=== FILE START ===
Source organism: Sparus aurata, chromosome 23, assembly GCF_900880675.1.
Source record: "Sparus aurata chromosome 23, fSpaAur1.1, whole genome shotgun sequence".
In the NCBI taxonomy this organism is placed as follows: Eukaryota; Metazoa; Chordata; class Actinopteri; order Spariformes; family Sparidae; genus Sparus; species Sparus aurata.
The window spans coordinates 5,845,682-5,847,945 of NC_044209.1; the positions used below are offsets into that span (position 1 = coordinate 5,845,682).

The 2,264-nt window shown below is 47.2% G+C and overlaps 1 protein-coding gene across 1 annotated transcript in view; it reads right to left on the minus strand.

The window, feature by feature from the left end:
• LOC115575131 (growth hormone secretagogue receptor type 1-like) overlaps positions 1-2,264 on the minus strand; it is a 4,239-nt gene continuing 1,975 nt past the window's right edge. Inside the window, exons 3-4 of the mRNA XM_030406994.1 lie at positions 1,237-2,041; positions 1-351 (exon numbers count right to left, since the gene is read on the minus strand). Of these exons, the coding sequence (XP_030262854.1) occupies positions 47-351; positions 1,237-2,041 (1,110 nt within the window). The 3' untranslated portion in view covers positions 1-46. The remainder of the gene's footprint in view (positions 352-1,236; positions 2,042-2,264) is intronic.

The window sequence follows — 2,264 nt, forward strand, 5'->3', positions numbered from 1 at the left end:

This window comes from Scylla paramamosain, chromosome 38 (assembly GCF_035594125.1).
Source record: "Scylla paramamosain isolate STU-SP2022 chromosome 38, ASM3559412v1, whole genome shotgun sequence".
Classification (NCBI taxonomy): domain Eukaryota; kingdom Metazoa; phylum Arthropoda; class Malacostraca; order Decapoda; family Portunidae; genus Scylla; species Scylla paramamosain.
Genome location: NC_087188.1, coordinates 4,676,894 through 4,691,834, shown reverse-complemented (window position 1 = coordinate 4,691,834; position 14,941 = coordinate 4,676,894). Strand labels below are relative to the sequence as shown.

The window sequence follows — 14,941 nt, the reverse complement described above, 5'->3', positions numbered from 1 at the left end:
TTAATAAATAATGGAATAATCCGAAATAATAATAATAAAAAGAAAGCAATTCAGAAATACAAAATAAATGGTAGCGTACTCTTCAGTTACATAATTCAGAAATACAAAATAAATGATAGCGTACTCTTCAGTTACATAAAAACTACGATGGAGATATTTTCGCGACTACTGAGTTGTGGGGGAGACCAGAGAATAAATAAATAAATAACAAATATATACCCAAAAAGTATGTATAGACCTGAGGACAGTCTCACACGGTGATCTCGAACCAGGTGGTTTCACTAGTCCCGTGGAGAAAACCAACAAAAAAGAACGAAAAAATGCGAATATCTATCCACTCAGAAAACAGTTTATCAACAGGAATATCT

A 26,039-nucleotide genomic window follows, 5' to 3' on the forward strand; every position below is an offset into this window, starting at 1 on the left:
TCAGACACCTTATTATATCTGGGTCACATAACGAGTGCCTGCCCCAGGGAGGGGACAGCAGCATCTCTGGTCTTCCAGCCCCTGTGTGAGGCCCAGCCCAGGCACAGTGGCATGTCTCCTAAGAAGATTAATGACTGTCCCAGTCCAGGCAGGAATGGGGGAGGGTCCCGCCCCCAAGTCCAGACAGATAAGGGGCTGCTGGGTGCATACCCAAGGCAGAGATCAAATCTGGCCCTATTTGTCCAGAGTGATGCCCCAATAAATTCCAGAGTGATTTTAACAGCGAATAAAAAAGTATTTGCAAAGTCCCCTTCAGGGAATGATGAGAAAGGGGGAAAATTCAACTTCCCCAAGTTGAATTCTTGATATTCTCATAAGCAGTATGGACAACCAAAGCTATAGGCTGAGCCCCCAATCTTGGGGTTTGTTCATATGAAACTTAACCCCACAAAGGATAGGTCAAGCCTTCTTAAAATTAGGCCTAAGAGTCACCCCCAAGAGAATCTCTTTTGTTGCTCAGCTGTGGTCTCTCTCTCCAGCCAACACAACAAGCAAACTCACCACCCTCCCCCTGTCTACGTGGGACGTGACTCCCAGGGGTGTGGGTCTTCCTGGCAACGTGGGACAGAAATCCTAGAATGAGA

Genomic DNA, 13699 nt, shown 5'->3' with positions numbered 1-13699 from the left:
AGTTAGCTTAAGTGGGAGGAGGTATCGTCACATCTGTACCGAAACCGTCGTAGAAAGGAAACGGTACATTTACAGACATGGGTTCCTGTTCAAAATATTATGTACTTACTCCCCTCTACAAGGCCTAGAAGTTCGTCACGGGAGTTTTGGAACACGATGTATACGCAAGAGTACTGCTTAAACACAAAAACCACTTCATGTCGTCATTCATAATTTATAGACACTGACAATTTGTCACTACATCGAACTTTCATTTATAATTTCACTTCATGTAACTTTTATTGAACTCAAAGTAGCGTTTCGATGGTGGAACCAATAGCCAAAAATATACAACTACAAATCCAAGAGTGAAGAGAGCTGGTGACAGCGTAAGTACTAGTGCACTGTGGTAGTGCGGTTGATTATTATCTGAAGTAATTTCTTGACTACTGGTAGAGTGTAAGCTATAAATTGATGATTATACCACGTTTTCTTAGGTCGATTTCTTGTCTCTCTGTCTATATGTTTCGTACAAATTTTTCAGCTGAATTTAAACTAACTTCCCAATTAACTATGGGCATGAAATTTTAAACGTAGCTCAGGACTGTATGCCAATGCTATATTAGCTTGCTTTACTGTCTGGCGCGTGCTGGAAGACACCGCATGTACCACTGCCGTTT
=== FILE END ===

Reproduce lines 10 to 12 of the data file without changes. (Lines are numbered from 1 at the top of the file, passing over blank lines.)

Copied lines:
Source record: "Scylla paramamosain isolate STU-SP2022 chromosome 38, ASM3559412v1, whole genome shotgun sequence".
Classification (NCBI taxonomy): domain Eukaryota; kingdom Metazoa; phylum Arthropoda; class Malacostraca; order Decapoda; family Portunidae; genus Scylla; species Scylla paramamosain.
Genome location: NC_087188.1, coordinates 4,676,894 through 4,691,834, shown reverse-complemented (window position 1 = coordinate 4,691,834; position 14,941 = coordinate 4,676,894). Strand labels below are relative to the sequence as shown.